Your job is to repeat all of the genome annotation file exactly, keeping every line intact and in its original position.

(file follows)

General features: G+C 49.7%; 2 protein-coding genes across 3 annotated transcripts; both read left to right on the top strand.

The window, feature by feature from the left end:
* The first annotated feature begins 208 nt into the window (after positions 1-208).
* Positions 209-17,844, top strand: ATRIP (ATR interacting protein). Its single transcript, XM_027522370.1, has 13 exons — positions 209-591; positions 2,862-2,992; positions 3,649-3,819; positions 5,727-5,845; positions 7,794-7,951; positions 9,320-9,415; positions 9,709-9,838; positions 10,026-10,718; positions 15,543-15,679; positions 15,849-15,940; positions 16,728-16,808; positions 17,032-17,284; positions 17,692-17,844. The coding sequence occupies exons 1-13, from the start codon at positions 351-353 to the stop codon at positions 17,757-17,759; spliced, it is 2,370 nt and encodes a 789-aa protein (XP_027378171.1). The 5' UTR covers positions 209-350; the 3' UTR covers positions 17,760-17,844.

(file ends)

General features: G+C 49.7%; 2 protein-coding genes across 3 annotated transcripts; both read left to right on the top strand.

The window, feature by feature from the left end:
* The first annotated feature begins 208 nt into the window (after positions 1-208).
* Positions 209-17,844, top strand: ATRIP (ATR interacting protein). Its single transcript, XM_027522370.1, has 13 exons — positions 209-591; positions 2,862-2,992; positions 3,649-3,819; positions 5,727-5,845; positions 7,794-7,951; positions 9,320-9,415; positions 9,709-9,838; positions 10,026-10,718; positions 15,543-15,679; positions 15,849-15,940; positions 16,728-16,808; positions 17,032-17,284; positions 17,692-17,844. The coding sequence occupies exons 1-13, from the start codon at positions 351-353 to the stop codon at positions 17,757-17,759; spliced, it is 2,370 nt and encodes a 789-aa protein (XP_027378171.1). The 5' UTR covers positions 209-350; the 3' UTR covers positions 17,760-17,844.